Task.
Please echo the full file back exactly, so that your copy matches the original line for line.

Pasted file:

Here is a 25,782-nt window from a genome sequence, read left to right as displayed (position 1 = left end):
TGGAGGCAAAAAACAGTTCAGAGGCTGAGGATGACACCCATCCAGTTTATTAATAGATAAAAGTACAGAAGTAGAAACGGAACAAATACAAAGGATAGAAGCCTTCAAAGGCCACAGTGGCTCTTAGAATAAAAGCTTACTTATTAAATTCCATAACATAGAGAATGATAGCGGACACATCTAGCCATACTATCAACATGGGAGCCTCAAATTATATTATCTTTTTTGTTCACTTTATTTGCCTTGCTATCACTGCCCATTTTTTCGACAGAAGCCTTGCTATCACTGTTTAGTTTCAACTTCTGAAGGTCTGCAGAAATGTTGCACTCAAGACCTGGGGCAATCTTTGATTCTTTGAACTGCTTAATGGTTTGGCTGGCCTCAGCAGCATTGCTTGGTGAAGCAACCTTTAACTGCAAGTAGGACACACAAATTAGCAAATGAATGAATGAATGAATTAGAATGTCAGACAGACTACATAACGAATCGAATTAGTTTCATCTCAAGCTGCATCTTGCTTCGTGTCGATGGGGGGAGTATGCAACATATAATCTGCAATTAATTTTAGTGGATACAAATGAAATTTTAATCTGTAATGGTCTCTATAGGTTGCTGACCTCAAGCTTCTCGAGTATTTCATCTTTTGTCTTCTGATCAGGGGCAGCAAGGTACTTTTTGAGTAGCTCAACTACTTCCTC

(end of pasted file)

Here is a 25,782-nt window from a genome sequence, read left to right as displayed (position 1 = left end):
TGGAGGCAAAAAACAGTTCAGAGGCTGAGGATGACACCCATCCAGTTTATTAATAGATAAAAGTACAGAAGTAGAAACGGAACAAATACAAAGGATAGAAGCCTTCAAAGGCCACAGTGGCTCTTAGAATAAAAGCTTACTTATTAAATTCCATAACATAGAGAATGATAGCGGACACATCTAGCCATACTATCAACATGGGAGCCTCAAATTATATTATCTTTTTTGTTCACTTTATTTGCCTTGCTATCACTGCCCATTTTTTCGACAGAAGCCTTGCTATCACTGTTTAGTTTCAACTTCTGAAGGTCTGCAGAAATGTTGCACTCAAGACCTGGGGCAATCTTTGATTCTTTGAACTGCTTAATGGTTTGGCTGGCCTCAGCAGCATTGCTTGGTGAAGCAACCTTTAACTGCAAGTAGGACACACAAATTAGCAAATGAATGAATGAATGAATTAGAATGTCAGACAGACTACATAACGAATCGAATTAGTTTCATCTCAAGCTGCATCTTGCTTCGTGTCGATGGGGGGAGTATGCAACATATAATCTGCAATTAATTTTAGTGGATACAAATGAAATTTTAATCTGTAATGGTCTCTATAGGTTGCTGACCTCAAGCTTCTCGAGTATTTCATCTTTTGTCTTCTGATCAGGGGCAGCAAGGTACTTTTTGAGTAGCTCAACTACTTCCTC